A High IQ as ‘Cognitive Capital’ in the Knowledge Economy
According to Jerry Muller in his article Capitalism and Inequality in the March 2013 s issue of Foreign Affairs, we live in a ‘cognitive economy’ where cognitive ability is at a premium:
“…a period of growing equality of access to education and increasing stratification of marketplace rewards, both of which have increased the importance of human capital. One element of human capital is cognitive ability: quickness of mind, the ability to infer and apply patterns drawn from experience, and the ability to deal with mental complexity. Another is character and social skills: self-discipline, persistence, responsibility. And a third is actual knowledge. All of these are becoming increasingly crucial for success in the postindustrial marketplace.”
Quickness of mind, the ability to infer and apply patterns and deal with mental complexity – these are all aspects of our general intelligence.
The IQ – Economic Productivity Link
Why is the level of the most intelligent people important for economic productivity? Dr Rindermann, who has researched the topic of cognitive capital extensively, offers the following explanation:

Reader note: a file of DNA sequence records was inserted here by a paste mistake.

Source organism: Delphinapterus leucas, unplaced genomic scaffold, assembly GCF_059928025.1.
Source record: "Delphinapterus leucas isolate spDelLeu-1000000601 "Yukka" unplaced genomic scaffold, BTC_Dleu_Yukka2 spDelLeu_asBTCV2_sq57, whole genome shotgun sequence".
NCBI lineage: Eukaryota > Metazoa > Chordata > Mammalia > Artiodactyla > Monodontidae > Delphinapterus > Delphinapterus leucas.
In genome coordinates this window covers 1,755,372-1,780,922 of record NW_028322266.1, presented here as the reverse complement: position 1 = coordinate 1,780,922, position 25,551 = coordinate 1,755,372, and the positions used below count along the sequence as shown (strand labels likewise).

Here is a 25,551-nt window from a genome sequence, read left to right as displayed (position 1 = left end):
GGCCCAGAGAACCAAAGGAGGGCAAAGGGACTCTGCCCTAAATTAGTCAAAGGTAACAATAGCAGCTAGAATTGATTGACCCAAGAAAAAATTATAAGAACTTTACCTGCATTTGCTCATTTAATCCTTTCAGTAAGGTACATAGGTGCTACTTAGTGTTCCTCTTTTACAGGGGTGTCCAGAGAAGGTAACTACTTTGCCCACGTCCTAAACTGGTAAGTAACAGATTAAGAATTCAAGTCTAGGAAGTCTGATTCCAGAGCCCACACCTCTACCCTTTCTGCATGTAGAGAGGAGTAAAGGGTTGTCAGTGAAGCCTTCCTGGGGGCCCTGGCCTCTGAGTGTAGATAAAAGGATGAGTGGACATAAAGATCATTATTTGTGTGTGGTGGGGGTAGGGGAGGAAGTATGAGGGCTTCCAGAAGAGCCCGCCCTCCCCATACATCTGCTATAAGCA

IQ is relevant for technological progress, for innovation, for leading a nation, for leading organizations, as entrepreneurs, and so on.
According to the Rindermann, cognitive capital is the major determiner of economic productivity – more important than economic freedom itself.
I think in the modern economy, human capital and cognitive ability are more important than economic freedom.
A high IQ in a knowledge economy benefits people for:
- Problem solving at work
- Learning at work
- Adaptability at work
- Continuous improvement at work
- Being flexible in workplace
This pays off in terms of income and professional success, as shown in this data:
Cognitive capital has a premium in knowledge economies, and this graph shows the benefits of a knowledge economy: